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Last edited by G0HZU_JMR; 21st Nov 2022 at 12:04 am.
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Old 21st Nov 2022, 12:51 am   #4
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Default Re: AD603 IF Amp.

This all assumes that I understand the circuit correctly, of course...

However, I think it's possible to predict at what DC voltage (at pin 7 of the second AD603) the circuit will start to misbehave. If the base of Q1 is at about 4.6V then for Q1 to conduct weakly there will be maybe 0.5V dropped across its Vbe junction. So the emitter would be at 4.1V DC in this case.

The problems will occur if 250uA is drawn by Q1 in the 'no-signal' condition. 250uA through your 820R resistor R12 drops another 205mV.

So, I think your circuit could have problems if the DC voltage at pin 7 of the second AD603 is close to (or lower) than about 4.6 - 0.5 - 0.205 = 3.895V DC in the 'no-signal' condition.
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Old 21st Nov 2022, 12:05 pm   #5
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Default Re: AD603 IF Amp.

Hi Jeremy. WOW.. thanks for the in depth analyses. I have printed out all the comments and take this PM to work through them. I will report back later. Looking at the very exact component values, I guessed this may be a theoretical circuit. I wonder if AD has actually built it. If I cannot get it to work, I have an RF AGC circuit that can be shoved in
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Old 23rd Nov 2022, 10:27 pm   #6
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Default Re: AD603 IF Amp.

The resistors look like standard E24 values except for that odd 800R.
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Old 24th Nov 2022, 8:22 pm   #7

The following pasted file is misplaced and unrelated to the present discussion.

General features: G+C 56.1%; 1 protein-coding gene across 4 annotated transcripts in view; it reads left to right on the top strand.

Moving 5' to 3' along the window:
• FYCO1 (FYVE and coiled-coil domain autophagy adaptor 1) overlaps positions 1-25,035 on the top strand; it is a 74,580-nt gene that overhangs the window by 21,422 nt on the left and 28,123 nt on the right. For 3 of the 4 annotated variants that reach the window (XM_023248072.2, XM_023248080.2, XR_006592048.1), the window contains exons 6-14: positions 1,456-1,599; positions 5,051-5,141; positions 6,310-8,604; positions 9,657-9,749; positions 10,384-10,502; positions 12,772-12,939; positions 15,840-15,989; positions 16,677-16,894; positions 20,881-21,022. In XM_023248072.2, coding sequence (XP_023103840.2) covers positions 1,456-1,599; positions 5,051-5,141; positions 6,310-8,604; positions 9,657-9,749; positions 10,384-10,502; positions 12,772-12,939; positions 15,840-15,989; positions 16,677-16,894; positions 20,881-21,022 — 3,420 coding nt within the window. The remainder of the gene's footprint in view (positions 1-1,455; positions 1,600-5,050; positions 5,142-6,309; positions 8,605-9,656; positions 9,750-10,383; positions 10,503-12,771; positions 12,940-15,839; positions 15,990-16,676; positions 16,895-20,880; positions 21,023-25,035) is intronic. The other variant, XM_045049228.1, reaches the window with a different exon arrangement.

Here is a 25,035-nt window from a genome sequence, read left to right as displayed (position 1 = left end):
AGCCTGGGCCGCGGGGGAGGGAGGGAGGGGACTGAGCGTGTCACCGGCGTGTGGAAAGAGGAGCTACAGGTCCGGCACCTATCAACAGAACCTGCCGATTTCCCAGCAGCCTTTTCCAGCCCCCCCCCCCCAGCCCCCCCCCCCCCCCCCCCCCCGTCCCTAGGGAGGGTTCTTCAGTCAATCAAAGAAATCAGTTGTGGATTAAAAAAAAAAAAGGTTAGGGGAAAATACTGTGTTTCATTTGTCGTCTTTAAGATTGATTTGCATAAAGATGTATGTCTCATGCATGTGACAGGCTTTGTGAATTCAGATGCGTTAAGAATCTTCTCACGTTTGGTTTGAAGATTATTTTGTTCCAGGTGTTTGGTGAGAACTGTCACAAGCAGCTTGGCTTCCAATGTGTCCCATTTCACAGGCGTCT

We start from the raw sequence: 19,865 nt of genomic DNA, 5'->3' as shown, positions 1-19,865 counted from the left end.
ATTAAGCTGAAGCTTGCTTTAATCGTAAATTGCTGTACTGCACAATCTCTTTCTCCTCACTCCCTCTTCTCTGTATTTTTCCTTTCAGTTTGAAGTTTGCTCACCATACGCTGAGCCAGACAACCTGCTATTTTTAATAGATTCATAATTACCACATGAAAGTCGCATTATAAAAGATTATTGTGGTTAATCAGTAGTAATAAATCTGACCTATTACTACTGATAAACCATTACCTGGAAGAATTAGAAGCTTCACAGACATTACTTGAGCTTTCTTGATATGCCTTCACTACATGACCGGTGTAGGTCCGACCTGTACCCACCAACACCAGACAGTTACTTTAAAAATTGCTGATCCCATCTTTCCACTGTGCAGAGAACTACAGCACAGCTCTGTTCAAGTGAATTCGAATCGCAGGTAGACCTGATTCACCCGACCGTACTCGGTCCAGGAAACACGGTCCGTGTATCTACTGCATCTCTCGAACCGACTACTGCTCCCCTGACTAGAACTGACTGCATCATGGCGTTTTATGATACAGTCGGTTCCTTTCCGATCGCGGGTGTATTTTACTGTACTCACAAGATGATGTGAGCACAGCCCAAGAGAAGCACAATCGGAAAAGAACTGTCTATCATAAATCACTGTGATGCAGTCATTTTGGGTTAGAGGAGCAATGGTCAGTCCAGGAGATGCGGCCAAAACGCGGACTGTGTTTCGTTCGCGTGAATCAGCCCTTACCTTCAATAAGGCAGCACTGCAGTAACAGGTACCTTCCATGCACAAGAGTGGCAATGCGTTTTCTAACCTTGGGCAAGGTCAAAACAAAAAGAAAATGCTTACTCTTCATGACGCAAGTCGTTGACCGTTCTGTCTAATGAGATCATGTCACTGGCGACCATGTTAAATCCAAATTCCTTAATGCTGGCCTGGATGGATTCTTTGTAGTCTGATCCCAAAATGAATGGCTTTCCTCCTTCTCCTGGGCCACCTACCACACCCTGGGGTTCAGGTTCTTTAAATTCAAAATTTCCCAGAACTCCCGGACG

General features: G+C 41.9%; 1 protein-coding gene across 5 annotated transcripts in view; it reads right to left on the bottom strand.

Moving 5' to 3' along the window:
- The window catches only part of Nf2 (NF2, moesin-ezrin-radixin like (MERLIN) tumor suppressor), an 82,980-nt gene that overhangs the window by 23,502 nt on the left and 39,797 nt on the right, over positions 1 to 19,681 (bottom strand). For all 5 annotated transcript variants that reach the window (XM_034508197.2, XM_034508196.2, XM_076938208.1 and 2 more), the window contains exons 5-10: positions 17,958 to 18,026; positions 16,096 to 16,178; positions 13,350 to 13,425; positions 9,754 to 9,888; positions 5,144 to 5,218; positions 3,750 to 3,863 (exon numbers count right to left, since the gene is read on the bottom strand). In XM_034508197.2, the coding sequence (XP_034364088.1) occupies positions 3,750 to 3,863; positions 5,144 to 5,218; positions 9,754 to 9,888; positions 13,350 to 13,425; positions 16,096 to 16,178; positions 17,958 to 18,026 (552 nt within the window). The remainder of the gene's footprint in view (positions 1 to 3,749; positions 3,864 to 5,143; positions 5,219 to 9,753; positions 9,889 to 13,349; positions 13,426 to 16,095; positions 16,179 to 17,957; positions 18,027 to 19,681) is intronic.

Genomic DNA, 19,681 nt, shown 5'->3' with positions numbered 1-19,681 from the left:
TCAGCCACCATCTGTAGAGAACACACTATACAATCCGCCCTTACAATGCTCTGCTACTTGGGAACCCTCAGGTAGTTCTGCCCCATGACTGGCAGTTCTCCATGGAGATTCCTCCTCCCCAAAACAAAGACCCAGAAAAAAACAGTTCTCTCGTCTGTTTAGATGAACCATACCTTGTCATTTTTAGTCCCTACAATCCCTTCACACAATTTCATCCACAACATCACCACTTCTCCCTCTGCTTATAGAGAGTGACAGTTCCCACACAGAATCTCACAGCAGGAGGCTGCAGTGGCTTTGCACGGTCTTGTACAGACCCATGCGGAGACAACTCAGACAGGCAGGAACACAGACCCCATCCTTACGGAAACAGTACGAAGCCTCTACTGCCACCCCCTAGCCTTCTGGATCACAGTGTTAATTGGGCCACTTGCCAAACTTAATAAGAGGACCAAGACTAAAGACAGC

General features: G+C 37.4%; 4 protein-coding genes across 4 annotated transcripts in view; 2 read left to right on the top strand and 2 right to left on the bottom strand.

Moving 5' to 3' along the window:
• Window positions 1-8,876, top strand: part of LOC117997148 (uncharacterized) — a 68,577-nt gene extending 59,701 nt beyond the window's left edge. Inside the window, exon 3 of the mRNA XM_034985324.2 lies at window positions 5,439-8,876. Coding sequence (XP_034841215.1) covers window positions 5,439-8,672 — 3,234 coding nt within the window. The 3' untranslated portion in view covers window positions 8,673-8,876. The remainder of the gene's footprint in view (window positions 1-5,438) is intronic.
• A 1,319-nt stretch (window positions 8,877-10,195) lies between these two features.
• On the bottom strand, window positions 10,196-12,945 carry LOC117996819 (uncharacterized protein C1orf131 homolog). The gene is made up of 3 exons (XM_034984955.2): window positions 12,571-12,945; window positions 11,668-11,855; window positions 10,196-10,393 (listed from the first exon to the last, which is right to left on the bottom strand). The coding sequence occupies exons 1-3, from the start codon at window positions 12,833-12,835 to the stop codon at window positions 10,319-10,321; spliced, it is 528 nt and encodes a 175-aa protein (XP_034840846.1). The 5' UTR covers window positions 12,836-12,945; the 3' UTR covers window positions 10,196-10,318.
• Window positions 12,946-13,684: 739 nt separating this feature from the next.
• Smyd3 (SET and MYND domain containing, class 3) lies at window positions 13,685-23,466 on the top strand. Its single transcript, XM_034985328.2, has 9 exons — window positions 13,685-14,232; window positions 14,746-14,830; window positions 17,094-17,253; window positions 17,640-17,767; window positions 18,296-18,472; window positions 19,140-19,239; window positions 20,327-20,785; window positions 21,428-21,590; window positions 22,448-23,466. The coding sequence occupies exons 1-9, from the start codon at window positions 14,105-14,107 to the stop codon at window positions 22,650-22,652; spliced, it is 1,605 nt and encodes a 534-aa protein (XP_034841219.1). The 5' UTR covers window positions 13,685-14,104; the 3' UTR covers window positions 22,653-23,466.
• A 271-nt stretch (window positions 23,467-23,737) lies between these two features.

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Default Re: AD603 IF Amp.

Hi Chris. Re resistors. I only stock the normal E12 range. However I do have a "Sample" folder with lots of intermediate values. If you look at the original Application notes, there are some odd values.
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Old 25th Nov 2022, 12:47 am   #8
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Default Re: AD603 IF Amp.

Ah, just done that, mystery solved- they're all standard E96 (1%) series values .
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Old 27th Nov 2022, 1:06 pm   #9
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Default Re: AD603 IF Amp.

Hi Chris. Im not in the mindset to buy E96 range SMD's. That particular idea is shelved..
I have "nicked" part of the schematic, as in the pin 2 bias chain. The Pin 1 will be controlled from a Plessey SL623 AM/SSB device which has the AGC pin (3). However this pin has the AGC voltage in the wrong sense. I.e I need the AGC Voltage to decrease as the signal gets larger, not increase, thus an inverting OP amp, suitably adjusted for gain is utilised. Back soon
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Old Today, 10:43 am   #10
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Default Re: AD603 IF Amp.

Just an additional bit of info..... DO NOT run this IC with the ground pin missing. Stupidly my new pcb layout omitted the ground pin in the second IC, I didnt realise till the second one was removed. I checked the artwork and found, when tidying up the zero level tracks, I omitted pin 6 to ground. Fortunately I have replacements. Back up and running, but costly.
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Old Today, 11:23 am   #11
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Default Re: AD603 IF Amp.

Barrie Gilbert was a technical bod at Plessey and involved in that series of radio mixer/IF/demod ICs. James Bryant, G4CLF, was also there and that's how the G4CLF SSB transceiver board using them came about.

Barrie was also at Tektronix for some time, and his non-linear techniques and multiplier architecture went into DC controlled gain in wideband amps in scopes.

Analog Devices inc. poached him. They created a new division in his area just to get hold of him. As a result, ADI got some new mixer and variable-gain devices and his input into all sorts of things. So the plessey SLxxx series, Tektronix, and some of the funkier ADI parts all are connected.

Oh, and James moved to ADI as marketing manager for Europe. We used to have a good natter whenever he came to the 'ferry.

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Old Today, 2:33 pm   #12
Wendymott
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Default Re: AD603 IF Amp.

Its nice to know the "relations" and "relatives" in the industry. Not all newbie graduates then.. Still "Old Skool" about